This paper documents how life cycle wage growth varies across countries. We harmonize repeated cross-sectional surveys from a set of countries of all income levels and then measure how wages rise with potential experience. Our main finding is that experience-wage profiles are on average twice as steep in rich countries as in poor countries. In addition, more educated workers have steeper profiles than the less educated; this accounts for around one-third of cross-country differences in aggregate profiles. Our findings are consistent with theories in which workers in poor countries accumulate less human capital or face greater search frictions over the life cycle.
We document for 13 countries ranging from rich (Canada, United States) to poor (India, Indonesia) that average wages are considerably lower in agriculture than in the other sectors. Moreover, agriculture has less educated workers and lower Mincer returns. We view these findings through the lens of a multi-sector model in which workers differ in observed and unobserved characteristics and sectors differ in their human-capital intensities. We derive expressions for the implied barriers to the reallocation of labor out of agriculture. We find that in our sample these barriers are considerably smaller than what the macro-development literature has argued.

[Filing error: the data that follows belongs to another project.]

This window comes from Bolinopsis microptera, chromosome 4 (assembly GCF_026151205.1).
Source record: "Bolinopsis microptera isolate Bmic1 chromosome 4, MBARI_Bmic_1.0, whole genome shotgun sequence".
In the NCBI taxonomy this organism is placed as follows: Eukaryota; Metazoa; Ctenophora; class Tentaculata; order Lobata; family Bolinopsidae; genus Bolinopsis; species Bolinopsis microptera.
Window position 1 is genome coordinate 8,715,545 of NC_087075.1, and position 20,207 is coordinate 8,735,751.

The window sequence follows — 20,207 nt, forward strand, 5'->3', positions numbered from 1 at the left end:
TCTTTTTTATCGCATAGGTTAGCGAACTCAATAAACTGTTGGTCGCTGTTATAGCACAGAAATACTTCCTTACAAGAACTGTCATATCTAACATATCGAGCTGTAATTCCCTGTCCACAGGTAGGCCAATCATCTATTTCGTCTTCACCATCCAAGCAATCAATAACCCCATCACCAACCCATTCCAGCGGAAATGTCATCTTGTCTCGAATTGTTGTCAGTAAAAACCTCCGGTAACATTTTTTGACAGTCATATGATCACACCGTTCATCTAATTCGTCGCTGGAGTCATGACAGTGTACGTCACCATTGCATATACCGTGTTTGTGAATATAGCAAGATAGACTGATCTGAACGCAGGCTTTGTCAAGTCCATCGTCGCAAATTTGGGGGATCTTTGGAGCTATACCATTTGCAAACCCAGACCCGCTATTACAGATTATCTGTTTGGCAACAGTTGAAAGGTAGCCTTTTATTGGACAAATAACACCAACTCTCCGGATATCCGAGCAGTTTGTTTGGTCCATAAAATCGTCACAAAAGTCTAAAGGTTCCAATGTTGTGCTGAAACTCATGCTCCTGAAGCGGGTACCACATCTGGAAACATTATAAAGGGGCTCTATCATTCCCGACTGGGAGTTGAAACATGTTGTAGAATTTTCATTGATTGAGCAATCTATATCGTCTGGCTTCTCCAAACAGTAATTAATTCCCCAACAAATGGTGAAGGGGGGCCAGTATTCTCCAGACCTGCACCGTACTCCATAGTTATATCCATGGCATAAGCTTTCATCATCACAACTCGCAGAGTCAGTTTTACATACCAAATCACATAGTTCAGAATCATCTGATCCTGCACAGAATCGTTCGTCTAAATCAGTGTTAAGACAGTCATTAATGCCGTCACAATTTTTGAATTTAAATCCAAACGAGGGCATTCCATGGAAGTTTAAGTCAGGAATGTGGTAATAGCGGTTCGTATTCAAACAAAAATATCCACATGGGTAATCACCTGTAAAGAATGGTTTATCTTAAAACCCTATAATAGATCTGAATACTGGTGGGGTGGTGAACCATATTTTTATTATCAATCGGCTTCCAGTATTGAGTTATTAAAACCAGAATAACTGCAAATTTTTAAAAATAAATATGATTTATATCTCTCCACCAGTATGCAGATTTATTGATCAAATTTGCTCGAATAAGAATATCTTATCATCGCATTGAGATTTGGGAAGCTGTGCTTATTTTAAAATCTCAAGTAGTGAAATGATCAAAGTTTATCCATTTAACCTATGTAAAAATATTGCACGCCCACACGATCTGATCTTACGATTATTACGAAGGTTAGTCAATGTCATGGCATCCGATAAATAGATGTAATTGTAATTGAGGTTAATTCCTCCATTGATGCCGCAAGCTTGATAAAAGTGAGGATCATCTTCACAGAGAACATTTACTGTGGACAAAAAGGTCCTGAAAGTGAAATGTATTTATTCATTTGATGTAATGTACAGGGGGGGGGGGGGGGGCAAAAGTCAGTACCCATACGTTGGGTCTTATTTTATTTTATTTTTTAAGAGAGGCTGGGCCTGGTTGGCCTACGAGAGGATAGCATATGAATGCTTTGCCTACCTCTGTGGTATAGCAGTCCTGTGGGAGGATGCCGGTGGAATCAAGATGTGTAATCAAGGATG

A growing literature stresses the importance of early childhood human capital. I ask whether variation in early childhood investments can help explain cross-country income differences. I provide new empirical evidence: the adult outcomes of refugees are independent of age at arrival to the United States up to age six, despite dramatic improvements in income and environment upon arrival. A standard model is consistent with this finding if parents but not country are important for early childhood development. This finding limits the mechanisms for generating cross-country early childhood human capital differences. I also provide suggestive evidence on parental inputs.
In poor countries, labor productivity in agriculture is considerably lower than in the rest of the economy. We assess whether this well-known fact implies that labor is mis-allocated between the two sectors. We make several observations that suggest otherwise. First, the same fact holds for US states where severe mis-allocation is implausible. Second, the gaps between the marginal value products of agriculture and non-agriculture are considerably smaller when measured through wages than through labor productivities. Third, labor productivity in agriculture is severely mis-measured in the US.